Some of the bloggers on 20/20's site suggest that he go to a trailer park without a cell phone or computer and switch places with a family in Appalachia who was interviewed on a previous 20/20 program.

Meanwhile, bloggers on the 20/20 Web site bashed 20/20 for focusing on the rich and famous in Hollywood and Palm Beach as opposed to the ordinary folks who lost money with Madoff. We are told that Actor Kevin Bacon reportedly lost his life savings. 20/20 visits the home of Zsa Zsa Gabor, "the Paris Hilton of her day," who is 92 and confined to wheelchair. She doesn't appear on camera, but her husband, Prince Frederick Von Anhalt, tells 20/20's Brian Ross, that they lost their entire $10 million life savings with Madoff. "I would like to squeeze him," Anhalt tell's 20/20's Ross. Donald Trump also weighs in on the commotion that erupted when Robert Jaffe, a financial executive with Cohmad Securities, and a major door-opener for Madoff, walked into Trump's fancy Mar-a-Lago Club and angry investors confronted him.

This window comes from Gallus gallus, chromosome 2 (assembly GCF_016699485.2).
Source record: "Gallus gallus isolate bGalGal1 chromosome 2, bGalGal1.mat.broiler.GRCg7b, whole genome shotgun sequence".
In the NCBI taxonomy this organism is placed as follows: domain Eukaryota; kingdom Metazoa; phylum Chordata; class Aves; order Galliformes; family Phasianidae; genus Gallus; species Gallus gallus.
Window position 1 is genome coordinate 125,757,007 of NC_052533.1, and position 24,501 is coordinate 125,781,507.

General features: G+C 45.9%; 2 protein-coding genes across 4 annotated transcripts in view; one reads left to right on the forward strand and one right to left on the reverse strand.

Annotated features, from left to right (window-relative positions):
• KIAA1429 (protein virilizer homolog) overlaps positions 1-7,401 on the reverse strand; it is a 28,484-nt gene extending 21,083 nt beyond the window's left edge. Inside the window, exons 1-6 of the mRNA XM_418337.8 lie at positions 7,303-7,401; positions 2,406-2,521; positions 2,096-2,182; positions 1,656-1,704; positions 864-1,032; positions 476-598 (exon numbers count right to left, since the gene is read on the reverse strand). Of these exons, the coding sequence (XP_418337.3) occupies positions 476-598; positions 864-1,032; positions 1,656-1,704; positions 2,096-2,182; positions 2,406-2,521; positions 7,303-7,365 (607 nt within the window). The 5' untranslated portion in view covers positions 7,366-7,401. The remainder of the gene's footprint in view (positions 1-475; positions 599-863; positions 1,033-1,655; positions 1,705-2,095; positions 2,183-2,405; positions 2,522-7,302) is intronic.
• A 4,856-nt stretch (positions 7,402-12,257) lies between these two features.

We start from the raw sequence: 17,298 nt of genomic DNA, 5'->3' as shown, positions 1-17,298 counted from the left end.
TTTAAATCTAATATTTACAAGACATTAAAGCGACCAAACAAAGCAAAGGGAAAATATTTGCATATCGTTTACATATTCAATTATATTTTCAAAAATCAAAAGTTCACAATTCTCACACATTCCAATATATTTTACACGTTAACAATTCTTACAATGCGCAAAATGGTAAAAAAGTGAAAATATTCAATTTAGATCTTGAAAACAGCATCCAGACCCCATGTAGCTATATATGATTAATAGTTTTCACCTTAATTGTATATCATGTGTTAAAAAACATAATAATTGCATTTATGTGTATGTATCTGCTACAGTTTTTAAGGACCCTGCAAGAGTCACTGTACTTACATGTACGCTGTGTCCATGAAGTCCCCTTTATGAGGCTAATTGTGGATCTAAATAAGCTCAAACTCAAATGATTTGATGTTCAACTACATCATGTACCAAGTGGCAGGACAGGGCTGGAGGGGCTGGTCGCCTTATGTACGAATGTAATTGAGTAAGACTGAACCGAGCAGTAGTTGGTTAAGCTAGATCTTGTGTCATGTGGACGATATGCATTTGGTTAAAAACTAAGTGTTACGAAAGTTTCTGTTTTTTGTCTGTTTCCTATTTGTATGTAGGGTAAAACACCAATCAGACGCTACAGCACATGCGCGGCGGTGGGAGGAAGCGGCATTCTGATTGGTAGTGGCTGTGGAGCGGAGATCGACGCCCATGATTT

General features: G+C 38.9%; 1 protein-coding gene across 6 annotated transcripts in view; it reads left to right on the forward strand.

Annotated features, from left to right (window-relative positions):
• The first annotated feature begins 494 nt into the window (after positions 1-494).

On the same day, this program aired, victims attended a meeting with the court-appointed bankruptcy trustee who is selling the Madoff business. At this meeting, investors learned they would be asked to return false profits they made with Madoff. Since there was no stock bought or sold and all the trades were made up, if they received profits, it was somebody else's money, an attorney working on the liquidation of Madoff's business, tells 20-20. One investor attending the meeting told ABC News that she was on food stamps. She may have been one of the ordinary folks they should have interviewed!